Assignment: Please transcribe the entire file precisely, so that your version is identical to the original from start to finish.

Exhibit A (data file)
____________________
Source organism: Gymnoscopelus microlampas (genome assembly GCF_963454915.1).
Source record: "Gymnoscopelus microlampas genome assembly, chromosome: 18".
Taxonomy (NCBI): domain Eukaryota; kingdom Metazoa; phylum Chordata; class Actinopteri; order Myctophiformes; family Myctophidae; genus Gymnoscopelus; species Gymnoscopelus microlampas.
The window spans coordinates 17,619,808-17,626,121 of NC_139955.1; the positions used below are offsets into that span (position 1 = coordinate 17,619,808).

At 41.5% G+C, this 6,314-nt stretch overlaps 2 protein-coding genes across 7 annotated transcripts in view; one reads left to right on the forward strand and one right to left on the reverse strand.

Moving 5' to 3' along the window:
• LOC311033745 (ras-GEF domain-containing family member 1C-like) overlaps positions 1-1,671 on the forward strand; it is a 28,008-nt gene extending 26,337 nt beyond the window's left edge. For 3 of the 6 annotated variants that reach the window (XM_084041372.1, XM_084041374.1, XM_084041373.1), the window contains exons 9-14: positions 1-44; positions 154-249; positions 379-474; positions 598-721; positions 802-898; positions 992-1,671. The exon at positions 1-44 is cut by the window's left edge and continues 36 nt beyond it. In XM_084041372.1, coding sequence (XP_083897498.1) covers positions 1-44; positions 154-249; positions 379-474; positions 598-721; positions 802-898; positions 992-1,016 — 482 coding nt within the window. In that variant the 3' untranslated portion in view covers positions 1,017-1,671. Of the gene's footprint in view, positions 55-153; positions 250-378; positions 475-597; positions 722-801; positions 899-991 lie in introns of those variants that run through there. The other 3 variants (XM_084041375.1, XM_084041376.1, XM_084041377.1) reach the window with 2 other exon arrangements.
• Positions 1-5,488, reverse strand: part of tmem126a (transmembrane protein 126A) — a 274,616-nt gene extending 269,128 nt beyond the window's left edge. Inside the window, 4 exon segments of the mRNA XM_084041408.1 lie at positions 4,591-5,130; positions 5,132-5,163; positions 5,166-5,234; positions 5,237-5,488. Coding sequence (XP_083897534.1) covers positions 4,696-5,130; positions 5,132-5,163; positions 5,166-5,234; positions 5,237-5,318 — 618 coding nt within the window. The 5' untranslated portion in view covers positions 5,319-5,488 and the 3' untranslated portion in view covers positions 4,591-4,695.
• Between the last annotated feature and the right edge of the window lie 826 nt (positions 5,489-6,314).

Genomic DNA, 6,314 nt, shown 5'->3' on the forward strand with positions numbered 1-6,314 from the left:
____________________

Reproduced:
Source organism: Gymnoscopelus microlampas (genome assembly GCF_963454915.1).
Source record: "Gymnoscopelus microlampas genome assembly, chromosome: 18".
Taxonomy (NCBI): domain Eukaryota; kingdom Metazoa; phylum Chordata; class Actinopteri; order Myctophiformes; family Myctophidae; genus Gymnoscopelus; species Gymnoscopelus microlampas.
The window spans coordinates 17,619,808-17,626,121 of NC_139955.1; the positions used below are offsets into that span (position 1 = coordinate 17,619,808).

At 41.5% G+C, this 6,314-nt stretch overlaps 2 protein-coding genes across 7 annotated transcripts in view; one reads left to right on the forward strand and one right to left on the reverse strand.

Moving 5' to 3' along the window:
• LOC311033745 (ras-GEF domain-containing family member 1C-like) overlaps positions 1-1,671 on the forward strand; it is a 28,008-nt gene extending 26,337 nt beyond the window's left edge. For 3 of the 6 annotated variants that reach the window (XM_084041372.1, XM_084041374.1, XM_084041373.1), the window contains exons 9-14: positions 1-44; positions 154-249; positions 379-474; positions 598-721; positions 802-898; positions 992-1,671. The exon at positions 1-44 is cut by the window's left edge and continues 36 nt beyond it. In XM_084041372.1, coding sequence (XP_083897498.1) covers positions 1-44; positions 154-249; positions 379-474; positions 598-721; positions 802-898; positions 992-1,016 — 482 coding nt within the window. In that variant the 3' untranslated portion in view covers positions 1,017-1,671. Of the gene's footprint in view, positions 55-153; positions 250-378; positions 475-597; positions 722-801; positions 899-991 lie in introns of those variants that run through there. The other 3 variants (XM_084041375.1, XM_084041376.1, XM_084041377.1) reach the window with 2 other exon arrangements.
• Positions 1-5,488, reverse strand: part of tmem126a (transmembrane protein 126A) — a 274,616-nt gene extending 269,128 nt beyond the window's left edge. Inside the window, 4 exon segments of the mRNA XM_084041408.1 lie at positions 4,591-5,130; positions 5,132-5,163; positions 5,166-5,234; positions 5,237-5,488. Coding sequence (XP_083897534.1) covers positions 4,696-5,130; positions 5,132-5,163; positions 5,166-5,234; positions 5,237-5,318 — 618 coding nt within the window. The 5' untranslated portion in view covers positions 5,319-5,488 and the 3' untranslated portion in view covers positions 4,591-4,695.
• Between the last annotated feature and the right edge of the window lie 826 nt (positions 5,489-6,314).

Genomic DNA, 6,314 nt, shown 5'->3' on the forward strand with positions numbered 1-6,314 from the left: